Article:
This paper will also engage with some of the current theoretical debates in ELF and includes, as a means of fleshing out the model, sociolinguistic case study references to countries of interest. .

Dr Phyllis Ghim-Lian Chew is a professor at the National Institute of Education, Nanyang Technological University. She sits on the international advisory boards of several international refereed journals as well as international handbook series and was Fulbright Visiting Professor at Harvard University in 2010 as well as Leverhulme Visiting Professor to the UK in 2012

Convention Symposium 1:
Exploring English as a lingua franca and its educational significance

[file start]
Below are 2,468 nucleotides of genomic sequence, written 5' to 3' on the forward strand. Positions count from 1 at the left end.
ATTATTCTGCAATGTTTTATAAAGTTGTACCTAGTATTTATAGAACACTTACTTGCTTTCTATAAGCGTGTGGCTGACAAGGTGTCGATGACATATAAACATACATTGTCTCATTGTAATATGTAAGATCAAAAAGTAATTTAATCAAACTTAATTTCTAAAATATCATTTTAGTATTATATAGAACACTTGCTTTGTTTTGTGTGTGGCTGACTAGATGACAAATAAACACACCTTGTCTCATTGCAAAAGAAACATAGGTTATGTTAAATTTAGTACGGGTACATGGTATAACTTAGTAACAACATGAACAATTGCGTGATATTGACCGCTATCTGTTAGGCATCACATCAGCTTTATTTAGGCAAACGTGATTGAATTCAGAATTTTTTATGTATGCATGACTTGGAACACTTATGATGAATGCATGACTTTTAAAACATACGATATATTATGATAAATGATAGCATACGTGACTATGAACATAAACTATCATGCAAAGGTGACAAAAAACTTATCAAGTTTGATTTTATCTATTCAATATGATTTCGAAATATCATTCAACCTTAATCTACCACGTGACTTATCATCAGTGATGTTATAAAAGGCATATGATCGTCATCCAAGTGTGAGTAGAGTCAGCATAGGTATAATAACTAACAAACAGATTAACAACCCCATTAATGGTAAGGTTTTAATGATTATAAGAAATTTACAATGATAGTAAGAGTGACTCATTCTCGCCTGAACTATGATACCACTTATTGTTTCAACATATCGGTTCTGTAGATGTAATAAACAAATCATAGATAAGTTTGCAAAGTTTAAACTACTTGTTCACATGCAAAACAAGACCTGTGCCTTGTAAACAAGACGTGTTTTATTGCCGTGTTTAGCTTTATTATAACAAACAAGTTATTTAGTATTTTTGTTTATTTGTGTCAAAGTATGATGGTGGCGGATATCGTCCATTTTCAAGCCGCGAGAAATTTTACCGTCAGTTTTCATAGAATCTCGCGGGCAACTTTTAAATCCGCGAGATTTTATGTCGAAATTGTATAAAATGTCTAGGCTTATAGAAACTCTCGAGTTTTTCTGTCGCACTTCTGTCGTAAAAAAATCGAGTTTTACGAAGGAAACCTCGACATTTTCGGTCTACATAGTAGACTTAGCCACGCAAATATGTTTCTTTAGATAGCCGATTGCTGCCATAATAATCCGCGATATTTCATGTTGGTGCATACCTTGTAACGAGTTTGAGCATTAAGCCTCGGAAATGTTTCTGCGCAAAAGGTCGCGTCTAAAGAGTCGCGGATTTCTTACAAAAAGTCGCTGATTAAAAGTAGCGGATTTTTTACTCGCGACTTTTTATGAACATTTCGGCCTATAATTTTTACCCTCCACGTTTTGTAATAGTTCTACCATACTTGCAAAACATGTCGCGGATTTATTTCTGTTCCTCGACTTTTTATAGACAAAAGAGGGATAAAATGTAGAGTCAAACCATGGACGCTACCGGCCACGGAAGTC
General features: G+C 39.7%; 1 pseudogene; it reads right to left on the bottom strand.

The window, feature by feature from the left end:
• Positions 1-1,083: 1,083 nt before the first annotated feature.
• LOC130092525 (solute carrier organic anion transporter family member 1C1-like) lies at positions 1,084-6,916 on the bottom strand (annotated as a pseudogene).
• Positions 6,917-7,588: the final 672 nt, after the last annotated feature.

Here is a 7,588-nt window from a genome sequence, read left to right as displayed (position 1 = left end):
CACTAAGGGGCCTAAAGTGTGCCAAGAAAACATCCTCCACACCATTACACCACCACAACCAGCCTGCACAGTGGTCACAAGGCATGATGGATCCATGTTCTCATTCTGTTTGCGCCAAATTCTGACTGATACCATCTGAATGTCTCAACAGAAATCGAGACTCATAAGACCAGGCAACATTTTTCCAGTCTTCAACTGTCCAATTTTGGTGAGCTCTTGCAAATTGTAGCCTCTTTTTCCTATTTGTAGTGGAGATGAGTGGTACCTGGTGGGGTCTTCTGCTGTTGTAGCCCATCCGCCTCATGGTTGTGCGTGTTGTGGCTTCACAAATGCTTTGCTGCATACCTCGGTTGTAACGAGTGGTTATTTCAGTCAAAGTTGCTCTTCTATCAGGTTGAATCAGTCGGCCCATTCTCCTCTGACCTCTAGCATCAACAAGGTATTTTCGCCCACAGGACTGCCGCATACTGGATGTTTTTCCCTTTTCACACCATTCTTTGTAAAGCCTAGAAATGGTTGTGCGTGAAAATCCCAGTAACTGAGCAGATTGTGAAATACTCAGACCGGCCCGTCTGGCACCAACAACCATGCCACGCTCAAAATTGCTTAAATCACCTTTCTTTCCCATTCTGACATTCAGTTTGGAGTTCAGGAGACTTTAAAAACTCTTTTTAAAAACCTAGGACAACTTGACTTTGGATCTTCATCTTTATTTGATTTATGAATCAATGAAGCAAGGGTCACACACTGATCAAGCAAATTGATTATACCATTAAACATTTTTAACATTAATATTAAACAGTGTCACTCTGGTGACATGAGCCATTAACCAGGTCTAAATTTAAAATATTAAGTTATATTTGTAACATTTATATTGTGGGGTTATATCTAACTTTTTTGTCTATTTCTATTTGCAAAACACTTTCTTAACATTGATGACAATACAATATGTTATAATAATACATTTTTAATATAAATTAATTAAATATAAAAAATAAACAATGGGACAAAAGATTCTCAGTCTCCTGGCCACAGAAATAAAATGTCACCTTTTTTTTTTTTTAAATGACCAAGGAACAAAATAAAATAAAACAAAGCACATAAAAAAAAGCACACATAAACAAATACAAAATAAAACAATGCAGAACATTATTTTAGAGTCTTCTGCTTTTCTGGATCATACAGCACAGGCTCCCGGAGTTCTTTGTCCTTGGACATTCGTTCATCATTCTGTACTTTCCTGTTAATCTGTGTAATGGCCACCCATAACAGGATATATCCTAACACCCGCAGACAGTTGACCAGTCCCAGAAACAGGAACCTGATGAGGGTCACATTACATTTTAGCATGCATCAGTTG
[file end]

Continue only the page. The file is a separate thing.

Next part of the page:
This symposium, in line with the Convention theme, discusses English as a lingua franca (ELF) in this globalized world from mainly two perspectives: research and its pedagogic implications. Globalization has accelerated the use of English as a lingua franca among people from different linguacultural backgrounds. This increasing use of English as a lingua franca has simultaneously given great impetus, in academic settings, to the introduction of English education at primary level as well as English-medium instruction (EMI) at secondary and tertiary levels in various parts of the world, Japan being no exception. In the business sector, English is becoming a de facto lingua franca, particularly in multinational companies, and more and more companies are designating English as their corporate language. However, even under these circumstances, the nature of the ‘E’ in both academic and business settings is usually not explicitly discussed but is often just assumed that it is the E of native speakers of English (NSEs), in particular, often either American or British. This is hugely contradictory from the reality of how English is actually used as a lingua franca. There is thus a great need for investigating what is actually happening in the use of ELF in these situations. The symposium will introduce some of the major ELF-related research projects conducted so far in both Europe and other parts of the world, notably, Asia, and explore the possibility of ELF- informed language pedagogy taking into account the results of the existing research.